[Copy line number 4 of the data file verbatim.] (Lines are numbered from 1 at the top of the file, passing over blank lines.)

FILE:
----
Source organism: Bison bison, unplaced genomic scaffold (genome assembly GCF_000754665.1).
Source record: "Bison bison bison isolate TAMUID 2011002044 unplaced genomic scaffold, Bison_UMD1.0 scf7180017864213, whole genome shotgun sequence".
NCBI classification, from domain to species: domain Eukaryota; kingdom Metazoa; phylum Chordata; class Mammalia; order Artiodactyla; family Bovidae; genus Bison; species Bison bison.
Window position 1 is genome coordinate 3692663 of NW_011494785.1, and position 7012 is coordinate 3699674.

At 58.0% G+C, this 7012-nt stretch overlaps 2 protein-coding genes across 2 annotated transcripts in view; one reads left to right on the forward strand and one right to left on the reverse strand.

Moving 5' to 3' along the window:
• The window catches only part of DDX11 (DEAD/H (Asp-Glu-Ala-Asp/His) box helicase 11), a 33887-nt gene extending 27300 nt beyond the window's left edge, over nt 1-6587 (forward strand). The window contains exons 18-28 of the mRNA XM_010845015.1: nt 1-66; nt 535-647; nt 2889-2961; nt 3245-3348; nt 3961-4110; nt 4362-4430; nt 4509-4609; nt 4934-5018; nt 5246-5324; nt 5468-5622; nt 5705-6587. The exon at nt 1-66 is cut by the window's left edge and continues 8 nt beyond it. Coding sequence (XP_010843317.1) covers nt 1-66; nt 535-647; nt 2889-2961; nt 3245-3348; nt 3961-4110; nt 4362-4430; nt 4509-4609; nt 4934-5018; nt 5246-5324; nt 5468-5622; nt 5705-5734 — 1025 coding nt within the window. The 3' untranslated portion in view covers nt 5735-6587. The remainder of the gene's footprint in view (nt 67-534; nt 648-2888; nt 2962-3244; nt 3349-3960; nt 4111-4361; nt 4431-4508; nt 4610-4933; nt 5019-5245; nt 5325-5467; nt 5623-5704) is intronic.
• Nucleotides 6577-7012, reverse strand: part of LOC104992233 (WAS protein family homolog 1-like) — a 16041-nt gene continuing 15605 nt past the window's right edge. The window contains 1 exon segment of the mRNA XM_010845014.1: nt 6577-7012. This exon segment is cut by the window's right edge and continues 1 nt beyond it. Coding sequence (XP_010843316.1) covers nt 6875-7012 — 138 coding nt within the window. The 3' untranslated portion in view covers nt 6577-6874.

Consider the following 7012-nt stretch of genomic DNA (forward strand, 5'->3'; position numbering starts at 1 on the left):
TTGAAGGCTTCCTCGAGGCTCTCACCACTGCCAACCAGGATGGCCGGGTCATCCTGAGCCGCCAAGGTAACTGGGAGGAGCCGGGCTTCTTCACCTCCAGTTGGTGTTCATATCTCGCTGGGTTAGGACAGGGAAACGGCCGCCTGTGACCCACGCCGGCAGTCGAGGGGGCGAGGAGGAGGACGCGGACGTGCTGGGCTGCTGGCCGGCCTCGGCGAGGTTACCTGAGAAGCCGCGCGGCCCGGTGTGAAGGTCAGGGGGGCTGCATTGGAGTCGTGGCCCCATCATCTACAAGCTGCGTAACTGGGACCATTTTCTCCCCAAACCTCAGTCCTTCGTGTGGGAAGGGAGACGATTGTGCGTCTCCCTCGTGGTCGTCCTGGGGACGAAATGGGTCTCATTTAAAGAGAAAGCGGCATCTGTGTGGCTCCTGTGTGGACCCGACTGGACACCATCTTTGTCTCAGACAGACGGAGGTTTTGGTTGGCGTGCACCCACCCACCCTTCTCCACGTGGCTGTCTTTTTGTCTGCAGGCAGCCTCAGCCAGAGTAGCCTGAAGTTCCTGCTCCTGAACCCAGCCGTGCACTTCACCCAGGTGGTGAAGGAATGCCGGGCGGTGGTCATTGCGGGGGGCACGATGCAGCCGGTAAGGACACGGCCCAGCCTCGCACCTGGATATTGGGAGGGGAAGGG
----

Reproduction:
Window position 1 is genome coordinate 3692663 of NW_011494785.1, and position 7012 is coordinate 3699674.